Utilization of Pleurotus ostreatus And Lentinus squarrosulus In The Manufacture of Mycelium-Based Biocomposite Using Sugarcane Bagasse And Cornstalk Media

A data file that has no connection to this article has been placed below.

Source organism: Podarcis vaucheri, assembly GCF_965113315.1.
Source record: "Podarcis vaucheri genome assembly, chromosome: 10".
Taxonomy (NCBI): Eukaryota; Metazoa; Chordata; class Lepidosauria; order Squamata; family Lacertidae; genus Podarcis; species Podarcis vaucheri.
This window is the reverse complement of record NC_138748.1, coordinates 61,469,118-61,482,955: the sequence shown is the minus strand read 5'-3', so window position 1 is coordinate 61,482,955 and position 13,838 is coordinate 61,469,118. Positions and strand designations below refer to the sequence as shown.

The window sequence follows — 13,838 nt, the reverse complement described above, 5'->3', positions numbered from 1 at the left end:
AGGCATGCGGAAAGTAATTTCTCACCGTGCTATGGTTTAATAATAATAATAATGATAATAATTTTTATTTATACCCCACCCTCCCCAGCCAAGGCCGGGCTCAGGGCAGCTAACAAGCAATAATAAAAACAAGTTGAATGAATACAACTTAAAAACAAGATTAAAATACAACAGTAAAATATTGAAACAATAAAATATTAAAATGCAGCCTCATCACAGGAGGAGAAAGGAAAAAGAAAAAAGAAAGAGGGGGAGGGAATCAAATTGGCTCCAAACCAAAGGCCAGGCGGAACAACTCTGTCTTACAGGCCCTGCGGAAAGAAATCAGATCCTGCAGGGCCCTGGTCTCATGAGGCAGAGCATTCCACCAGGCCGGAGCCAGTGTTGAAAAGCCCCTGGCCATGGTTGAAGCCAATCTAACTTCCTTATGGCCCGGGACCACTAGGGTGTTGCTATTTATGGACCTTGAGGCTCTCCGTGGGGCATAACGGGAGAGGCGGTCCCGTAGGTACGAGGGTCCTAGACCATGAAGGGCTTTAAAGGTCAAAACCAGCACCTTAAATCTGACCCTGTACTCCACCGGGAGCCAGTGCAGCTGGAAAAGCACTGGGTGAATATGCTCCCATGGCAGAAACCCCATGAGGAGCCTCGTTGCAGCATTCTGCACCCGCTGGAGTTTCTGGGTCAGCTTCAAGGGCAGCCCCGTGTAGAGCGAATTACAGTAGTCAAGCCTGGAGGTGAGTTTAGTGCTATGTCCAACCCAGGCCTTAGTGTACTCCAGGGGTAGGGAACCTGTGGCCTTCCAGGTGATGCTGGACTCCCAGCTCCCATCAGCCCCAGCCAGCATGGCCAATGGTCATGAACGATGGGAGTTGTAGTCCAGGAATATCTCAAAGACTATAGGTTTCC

Biocomposite is a type of composite consisting of a polymer matrix material and natural fiber reinforcement. Biocomposite technology, especially natural fibers, is currently in demand. The reasons are environmentally friendly, availability of many raw materials, low production costs, biodegradable, and recyclable. Natural fibers used in the form of agricultural waste such as sugarcane bagasse and corn stalks while the mycelium of the fungus Pleurotus ostreatus and Lentinus squarrosulus are used as natural adhesives. The objectives of this research were to determine the effect of the type of white-rot fungus and the composition of the lignocellulosic material of agricultural waste that affects the quality of the resulting biocomposite board and to obtain the optimal type of white-rot fungus and the optimal composition of lignocellulosic material from agricultural waste to manufacture mycelium-based biocomposite board. The research method used a completely randomized design with ten treatments with three replications. The treatments used 2 types of mushroom (P. ostreatus and L. squarrosulus) with 2 types of Lignocellulosic materials (Sugarcane bagasse and Cornstalk) and each lignocellulosic material has 4 types of compositions (100%, 75%, 50%, and 25%). The main parameter was analyzed using Analysis of Variance (ANOVA) with an error rate of 5%, then further tested with post hoc Duncan at 95% confidence level to compare the effect between treatments. The results showed that the treatment of the type of fungus and the lignocellulosic material used affects the quality of the resulting biocomposite board. L. squarrosulus in 100% sugarcane bagasse media is the optimal type of white-rot fungus and the optimal composition of lignocellulosic material to manufacture mycelium-based biocomposite board.